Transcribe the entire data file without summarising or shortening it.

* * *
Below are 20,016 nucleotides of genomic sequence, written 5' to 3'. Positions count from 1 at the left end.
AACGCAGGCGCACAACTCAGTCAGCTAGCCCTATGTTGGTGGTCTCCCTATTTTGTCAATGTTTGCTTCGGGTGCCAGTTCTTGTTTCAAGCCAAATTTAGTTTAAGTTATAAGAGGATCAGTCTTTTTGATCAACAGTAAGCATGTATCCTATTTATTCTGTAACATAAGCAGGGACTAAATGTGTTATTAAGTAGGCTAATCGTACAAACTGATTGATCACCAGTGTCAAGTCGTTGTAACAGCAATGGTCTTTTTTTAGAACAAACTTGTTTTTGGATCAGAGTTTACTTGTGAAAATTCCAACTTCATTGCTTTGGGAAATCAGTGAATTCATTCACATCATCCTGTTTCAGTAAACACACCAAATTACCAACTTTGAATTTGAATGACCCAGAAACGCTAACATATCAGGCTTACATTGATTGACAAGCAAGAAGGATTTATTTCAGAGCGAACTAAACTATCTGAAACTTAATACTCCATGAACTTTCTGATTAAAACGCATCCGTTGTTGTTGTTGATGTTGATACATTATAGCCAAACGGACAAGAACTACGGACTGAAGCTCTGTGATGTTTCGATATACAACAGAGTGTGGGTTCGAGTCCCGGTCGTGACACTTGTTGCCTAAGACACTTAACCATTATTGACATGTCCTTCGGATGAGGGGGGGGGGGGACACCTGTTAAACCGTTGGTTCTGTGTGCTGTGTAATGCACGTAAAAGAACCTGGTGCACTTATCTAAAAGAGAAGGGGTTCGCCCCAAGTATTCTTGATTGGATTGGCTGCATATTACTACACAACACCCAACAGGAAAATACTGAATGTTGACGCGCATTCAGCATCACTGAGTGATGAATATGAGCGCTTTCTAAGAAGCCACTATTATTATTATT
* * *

Below are 20,016 nucleotides of genomic sequence, written 5' to 3'. Positions count from 1 at the left end.
AACGCAGGCGCACAACTCAGTCAGCTAGCCCTATGTTGGTGGTCTCCCTATTTTGTCAATGTTTGCTTCGGGTGCCAGTTCTTGTTTCAAGCCAAATTTAGTTTAAGTTATAAGAGGATCAGTCTTTTTGATCAACAGTAAGCATGTATCCTATTTATTCTGTAACATAAGCAGGGACTAAATGTGTTATTAAGTAGGCTAATCGTACAAACTGATTGATCACCAGTGTCAAGTCGTTGTAACAGCAATGGTCTTTTTTTAGAACAAACTTGTTTTTGGATCAGAGTTTACTTGTGAAAATTCCAACTTCATTGCTTTGGGAAATCAGTGAATTCATTCACATCATCCTGTTTCAGTAAACACACCAAATTACCAACTTTGAATTTGAATGACCCAGAAACGCTAACATATCAGGCTTACATTGATTGACAAGCAAGAAGGATTTATTTCAGAGCGAACTAAACTATCTGAAACTTAATACTCCATGAACTTTCTGATTAAAACGCATCCGTTGTTGTTGTTGATGTTGATACATTATAGCCAAACGGACAAGAACTACGGACTGAAGCTCTGTGATGTTTCGATATACAACAGAGTGTGGGTTCGAGTCCCGGTCGTGACACTTGTTGCCTAAGACACTTAACCATTATTGACATGTCCTTCGGATGAGGGGGGGGGGGGACACCTGTTAAACCGTTGGTTCTGTGTGCTGTGTAATGCACGTAAAAGAACCTGGTGCACTTATCTAAAAGAGAAGGGGTTCGCCCCAAGTATTCTTGATTGGATTGGCTGCATATTACTACACAACACCCAACAGGAAAATACTGAATGTTGACGCGCATTCAGCATCACTGAGTGATGAATATGAGCGCTTTCTAAGAAGCCACTATTATTATTATT